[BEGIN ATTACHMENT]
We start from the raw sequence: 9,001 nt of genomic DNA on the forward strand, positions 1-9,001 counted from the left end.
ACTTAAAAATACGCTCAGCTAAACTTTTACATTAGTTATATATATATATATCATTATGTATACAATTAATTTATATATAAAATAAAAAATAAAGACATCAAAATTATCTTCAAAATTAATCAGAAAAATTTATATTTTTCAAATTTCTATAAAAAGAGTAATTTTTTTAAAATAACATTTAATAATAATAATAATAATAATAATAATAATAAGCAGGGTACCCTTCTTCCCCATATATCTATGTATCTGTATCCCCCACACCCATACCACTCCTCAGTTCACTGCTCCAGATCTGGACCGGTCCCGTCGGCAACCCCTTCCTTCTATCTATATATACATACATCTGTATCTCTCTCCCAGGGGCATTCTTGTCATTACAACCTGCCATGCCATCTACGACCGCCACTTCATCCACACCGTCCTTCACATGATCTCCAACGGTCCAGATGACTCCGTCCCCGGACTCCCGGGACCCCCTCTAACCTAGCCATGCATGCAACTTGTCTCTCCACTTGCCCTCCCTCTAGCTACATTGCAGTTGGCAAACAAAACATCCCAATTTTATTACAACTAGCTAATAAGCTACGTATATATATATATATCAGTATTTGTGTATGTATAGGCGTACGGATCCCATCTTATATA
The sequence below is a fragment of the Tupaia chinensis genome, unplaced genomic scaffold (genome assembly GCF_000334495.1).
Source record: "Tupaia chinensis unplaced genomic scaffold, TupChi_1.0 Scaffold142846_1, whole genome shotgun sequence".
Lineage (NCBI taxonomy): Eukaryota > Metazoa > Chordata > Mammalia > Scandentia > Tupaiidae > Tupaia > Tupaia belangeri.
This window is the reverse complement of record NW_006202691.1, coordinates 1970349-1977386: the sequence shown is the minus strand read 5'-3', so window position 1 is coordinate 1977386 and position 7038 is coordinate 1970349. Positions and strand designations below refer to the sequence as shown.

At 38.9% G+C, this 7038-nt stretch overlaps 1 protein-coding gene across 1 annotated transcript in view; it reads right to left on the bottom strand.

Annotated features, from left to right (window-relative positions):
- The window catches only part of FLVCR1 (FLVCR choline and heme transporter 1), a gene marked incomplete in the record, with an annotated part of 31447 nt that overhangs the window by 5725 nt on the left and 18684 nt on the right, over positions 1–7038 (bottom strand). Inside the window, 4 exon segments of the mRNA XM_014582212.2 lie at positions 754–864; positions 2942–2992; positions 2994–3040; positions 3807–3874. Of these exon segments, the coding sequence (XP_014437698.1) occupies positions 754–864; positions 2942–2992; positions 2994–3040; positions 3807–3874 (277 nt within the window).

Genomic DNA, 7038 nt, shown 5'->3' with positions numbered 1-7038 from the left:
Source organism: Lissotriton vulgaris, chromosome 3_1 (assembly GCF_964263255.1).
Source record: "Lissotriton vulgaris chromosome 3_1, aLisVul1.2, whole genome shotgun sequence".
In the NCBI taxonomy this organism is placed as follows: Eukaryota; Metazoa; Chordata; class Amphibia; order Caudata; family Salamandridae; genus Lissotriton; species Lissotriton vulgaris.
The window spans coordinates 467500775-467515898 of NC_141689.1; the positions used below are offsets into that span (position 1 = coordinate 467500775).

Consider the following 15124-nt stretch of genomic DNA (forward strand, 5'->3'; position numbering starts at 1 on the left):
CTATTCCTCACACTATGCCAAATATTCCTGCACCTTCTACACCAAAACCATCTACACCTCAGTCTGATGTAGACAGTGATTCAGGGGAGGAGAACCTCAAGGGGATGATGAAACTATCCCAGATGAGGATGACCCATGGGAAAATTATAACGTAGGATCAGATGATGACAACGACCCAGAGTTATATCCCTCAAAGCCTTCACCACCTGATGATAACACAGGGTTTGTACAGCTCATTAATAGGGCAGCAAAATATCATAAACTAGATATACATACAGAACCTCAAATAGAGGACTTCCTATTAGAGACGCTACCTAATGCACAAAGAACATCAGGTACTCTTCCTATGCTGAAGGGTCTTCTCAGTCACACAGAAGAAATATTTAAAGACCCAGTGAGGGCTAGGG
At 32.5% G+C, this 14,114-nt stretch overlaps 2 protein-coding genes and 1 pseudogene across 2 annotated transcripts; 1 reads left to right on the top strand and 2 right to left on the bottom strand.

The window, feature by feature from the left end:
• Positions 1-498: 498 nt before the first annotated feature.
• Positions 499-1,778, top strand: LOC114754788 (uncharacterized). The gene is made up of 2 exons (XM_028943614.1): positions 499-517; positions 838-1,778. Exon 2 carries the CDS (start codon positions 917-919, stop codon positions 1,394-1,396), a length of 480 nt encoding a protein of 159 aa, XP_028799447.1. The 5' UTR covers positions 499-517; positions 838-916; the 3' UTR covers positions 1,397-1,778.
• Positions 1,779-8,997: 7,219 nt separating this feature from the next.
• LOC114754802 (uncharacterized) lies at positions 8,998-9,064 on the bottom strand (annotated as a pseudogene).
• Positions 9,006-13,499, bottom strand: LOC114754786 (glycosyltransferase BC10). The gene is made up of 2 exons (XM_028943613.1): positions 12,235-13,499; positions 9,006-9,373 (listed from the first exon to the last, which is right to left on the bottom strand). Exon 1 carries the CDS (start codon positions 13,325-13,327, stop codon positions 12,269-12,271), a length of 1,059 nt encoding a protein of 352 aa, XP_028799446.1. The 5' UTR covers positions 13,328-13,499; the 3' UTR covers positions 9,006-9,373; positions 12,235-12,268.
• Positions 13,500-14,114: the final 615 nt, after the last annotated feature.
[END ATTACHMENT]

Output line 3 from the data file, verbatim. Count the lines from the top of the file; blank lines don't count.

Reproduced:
The sequence below is a fragment of the Tupaia chinensis genome, unplaced genomic scaffold (genome assembly GCF_000334495.1).